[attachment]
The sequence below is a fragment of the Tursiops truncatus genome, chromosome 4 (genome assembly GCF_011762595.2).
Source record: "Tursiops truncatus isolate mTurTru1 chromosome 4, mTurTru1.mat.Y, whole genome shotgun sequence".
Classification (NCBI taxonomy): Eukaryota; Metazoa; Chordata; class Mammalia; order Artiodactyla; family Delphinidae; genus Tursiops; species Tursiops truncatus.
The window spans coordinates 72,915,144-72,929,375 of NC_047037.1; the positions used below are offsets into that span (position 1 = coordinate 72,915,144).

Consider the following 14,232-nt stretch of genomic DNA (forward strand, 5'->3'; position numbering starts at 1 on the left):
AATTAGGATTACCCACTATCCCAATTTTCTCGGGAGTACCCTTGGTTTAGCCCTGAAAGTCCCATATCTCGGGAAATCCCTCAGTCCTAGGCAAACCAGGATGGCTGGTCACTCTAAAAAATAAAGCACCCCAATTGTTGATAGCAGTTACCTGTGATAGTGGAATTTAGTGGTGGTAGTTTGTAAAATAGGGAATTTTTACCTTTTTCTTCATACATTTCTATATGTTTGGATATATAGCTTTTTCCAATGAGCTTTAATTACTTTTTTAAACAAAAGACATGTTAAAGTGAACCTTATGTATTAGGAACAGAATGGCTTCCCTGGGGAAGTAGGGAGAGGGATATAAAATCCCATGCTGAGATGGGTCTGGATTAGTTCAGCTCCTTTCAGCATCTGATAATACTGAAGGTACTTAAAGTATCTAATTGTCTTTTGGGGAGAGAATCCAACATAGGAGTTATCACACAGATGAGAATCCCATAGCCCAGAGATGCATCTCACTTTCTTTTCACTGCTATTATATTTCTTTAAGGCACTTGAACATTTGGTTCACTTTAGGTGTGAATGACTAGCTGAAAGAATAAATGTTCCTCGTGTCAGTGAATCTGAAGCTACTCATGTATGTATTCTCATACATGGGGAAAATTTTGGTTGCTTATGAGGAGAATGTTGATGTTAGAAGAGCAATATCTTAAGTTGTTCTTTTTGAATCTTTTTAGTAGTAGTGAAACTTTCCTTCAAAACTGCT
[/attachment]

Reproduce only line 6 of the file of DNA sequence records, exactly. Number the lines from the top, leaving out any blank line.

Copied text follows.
AATTAGGATTACCCACTATCCCAATTTTCTCGGGAGTACCCTTGGTTTAGCCCTGAAAGTCCCATATCTCGGGAAATCCCTCAGTCCTAGGCAAACCAGGATGGCTGGTCACTCTAAAAAATAAAGCACCCCAATTGTTGATAGCAGTTACCTGTGATAGTGGAATTTAGTGGTGGTAGTTTGTAAAATAGGGAATTTTTACCTTTTTCTTCATACATTTCTATATGTTTGGATATATAGCTTTTTCCAATGAGCTTTAATTACTTTTTTAAACAAAAGACATGTTAAAGTGAACCTTATGTATTAGGAACAGAATGGCTTCCCTGGGGAAGTAGGGAGAGGGATATAAAATCCCATGCTGAGATGGGTCTGGATTAGTTCAGCTCCTTTCAGCATCTGATAATACTGAAGGTACTTAAAGTATCTAATTGTCTTTTGGGGAGAGAATCCAACATAGGAGTTATCACACAGATGAGAATCCCATAGCCCAGAGATGCATCTCACTTTCTTTTCACTGCTATTATATTTCTTTAAGGCACTTGAACATTTGGTTCACTTTAGGTGTGAATGACTAGCTGAAAGAATAAATGTTCCTCGTGTCAGTGAATCTGAAGCTACTCATGTATGTATTCTCATACATGGGGAAAATTTTGGTTGCTTATGAGGAGAATGTTGATGTTAGAAGAGCAATATCTTAAGTTGTTCTTTTTGAATCTTTTTAGTAGTAGTGAAACTTTCCTTCAAAACTGCT